As simple as these examples may be, they are the basis for successful leadership and motivating employees to work hard to contribute to the success of an organization. When a leader strives to make people feel welcome as a part of the group, appreciated for the value they bring, and respected for what they can contribute, then the members of the group feel wanted and important. This not only increases their satisfaction with their job, but encourages them to support the objectives of the company and what ultimately leads to a more profitable enterprise.

Many corporate leaders like to spout off about how important the employees are to the success of the company, even referring to them as “associates” or “partners.” Unfortunately, all too often, their actions belie their cozy words. The truth is that most corporate managers do not believe that employees are a business’s most important asset – they think they are!

Typical corporate managers become so wrapped up in themselves, their next bonus and moving up the ladder that they forget (or ignore) that employees are the key not only to their success as a leader but to the financial success of any business. On the other hand, selfishness leads directly to employee dissatisfaction and less-than-maximum work effort.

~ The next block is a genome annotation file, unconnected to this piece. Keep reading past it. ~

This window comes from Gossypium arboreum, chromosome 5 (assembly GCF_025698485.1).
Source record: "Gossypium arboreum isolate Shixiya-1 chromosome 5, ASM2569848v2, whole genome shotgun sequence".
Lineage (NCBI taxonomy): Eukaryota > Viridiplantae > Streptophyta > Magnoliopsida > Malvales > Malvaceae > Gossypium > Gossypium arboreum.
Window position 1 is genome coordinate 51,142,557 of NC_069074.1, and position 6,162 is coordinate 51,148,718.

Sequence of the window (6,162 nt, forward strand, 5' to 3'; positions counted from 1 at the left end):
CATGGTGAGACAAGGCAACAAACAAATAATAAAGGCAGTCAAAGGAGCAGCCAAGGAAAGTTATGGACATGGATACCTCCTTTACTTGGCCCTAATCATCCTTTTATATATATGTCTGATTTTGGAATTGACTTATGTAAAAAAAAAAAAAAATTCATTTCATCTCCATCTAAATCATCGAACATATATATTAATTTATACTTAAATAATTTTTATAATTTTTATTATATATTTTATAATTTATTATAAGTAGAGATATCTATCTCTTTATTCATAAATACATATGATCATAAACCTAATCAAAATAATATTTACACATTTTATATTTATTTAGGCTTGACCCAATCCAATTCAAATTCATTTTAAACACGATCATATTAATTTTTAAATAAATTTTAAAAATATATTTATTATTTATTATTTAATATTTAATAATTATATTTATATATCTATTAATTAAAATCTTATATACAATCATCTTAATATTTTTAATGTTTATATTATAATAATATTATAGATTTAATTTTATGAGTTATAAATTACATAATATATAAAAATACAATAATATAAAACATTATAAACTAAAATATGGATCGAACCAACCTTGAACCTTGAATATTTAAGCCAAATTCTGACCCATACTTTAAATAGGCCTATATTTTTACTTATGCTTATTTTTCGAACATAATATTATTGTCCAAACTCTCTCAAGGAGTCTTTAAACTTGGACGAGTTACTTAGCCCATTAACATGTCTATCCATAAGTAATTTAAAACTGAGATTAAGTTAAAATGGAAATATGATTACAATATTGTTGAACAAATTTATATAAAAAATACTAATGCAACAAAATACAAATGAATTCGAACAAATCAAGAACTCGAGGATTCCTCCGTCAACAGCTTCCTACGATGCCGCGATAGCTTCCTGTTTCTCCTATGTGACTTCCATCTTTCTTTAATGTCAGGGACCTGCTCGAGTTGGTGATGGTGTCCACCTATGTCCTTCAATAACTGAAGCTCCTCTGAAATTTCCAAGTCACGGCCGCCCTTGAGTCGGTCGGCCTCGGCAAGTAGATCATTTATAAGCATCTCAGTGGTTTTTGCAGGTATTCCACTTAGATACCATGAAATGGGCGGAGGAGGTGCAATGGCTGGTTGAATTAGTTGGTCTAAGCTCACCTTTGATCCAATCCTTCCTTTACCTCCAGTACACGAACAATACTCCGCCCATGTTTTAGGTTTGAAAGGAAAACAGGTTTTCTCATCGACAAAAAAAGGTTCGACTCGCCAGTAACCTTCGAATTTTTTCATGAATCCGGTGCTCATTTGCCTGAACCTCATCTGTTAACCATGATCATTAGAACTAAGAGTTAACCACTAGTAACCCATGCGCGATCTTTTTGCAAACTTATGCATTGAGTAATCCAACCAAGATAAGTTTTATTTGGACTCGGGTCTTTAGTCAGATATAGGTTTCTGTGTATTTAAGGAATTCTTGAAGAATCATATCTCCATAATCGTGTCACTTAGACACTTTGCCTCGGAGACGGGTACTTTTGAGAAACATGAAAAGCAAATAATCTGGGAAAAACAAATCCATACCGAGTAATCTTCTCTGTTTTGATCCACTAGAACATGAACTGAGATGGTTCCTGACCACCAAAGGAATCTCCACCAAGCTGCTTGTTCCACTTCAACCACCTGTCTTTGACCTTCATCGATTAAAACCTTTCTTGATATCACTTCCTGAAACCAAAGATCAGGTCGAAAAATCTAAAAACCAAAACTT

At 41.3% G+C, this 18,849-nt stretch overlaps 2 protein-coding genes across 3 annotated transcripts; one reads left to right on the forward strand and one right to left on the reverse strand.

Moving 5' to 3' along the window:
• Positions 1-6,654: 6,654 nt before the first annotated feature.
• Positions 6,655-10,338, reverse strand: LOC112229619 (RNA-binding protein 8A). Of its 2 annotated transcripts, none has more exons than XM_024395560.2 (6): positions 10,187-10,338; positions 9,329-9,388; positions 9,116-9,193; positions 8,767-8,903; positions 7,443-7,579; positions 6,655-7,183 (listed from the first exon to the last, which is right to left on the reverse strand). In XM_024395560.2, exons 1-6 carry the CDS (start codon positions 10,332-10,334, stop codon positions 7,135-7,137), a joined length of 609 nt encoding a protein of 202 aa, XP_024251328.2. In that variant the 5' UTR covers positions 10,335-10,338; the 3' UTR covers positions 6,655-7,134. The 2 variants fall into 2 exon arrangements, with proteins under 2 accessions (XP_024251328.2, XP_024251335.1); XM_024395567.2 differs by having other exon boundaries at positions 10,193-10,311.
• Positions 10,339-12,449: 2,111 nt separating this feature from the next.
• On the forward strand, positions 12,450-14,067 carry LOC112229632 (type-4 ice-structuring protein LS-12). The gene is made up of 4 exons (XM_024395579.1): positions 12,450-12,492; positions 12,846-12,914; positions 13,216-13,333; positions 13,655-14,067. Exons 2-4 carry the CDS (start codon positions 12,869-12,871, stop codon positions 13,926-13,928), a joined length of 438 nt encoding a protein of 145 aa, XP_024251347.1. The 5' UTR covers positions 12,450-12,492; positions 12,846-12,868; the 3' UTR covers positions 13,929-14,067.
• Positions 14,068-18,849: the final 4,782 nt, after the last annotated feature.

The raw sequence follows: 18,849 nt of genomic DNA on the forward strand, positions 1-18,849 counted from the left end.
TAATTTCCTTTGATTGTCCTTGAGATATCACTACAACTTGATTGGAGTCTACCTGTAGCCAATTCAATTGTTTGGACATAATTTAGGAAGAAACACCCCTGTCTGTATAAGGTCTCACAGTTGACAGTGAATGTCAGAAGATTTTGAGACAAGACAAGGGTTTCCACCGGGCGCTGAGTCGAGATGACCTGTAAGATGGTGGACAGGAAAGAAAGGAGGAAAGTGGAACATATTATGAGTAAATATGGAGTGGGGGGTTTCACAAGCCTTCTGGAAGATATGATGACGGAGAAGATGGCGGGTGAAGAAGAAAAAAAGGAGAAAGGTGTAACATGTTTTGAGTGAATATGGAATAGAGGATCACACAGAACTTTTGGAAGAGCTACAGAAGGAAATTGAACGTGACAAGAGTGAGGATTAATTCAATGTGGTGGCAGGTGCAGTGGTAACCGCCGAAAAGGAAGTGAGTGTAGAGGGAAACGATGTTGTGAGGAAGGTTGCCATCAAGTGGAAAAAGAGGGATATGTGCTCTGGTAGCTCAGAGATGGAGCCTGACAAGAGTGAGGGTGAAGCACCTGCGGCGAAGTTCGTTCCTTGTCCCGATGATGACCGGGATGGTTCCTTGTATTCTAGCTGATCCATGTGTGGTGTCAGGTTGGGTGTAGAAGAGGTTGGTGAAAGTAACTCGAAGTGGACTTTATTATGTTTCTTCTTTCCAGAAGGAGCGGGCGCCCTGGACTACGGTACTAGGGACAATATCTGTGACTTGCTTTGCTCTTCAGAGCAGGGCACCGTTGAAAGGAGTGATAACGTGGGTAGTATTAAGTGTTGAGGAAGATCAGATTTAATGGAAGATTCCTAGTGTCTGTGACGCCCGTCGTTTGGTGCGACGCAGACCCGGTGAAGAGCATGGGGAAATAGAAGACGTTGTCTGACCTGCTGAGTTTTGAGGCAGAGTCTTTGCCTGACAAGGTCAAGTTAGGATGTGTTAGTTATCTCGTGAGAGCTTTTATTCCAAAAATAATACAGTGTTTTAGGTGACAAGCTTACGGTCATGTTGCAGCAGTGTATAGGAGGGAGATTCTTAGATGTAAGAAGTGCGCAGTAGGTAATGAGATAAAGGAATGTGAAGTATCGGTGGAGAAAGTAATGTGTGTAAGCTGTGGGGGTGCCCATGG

Successful corporate leaders have a deep, honest belief that if they and their organizations are to be successful they must create an environment that will attract and hold a group of energetic, highly motivated, satisfied employees who will go all out for the company and the leader. The secret is to create an environment that shows respect for the value of the employee, communicates openly, rewards equitably and that not only condones employee participation, but encourages it. Employees working in this type of culture will work with passion and feel a profound sense of connection with their company and their leaders.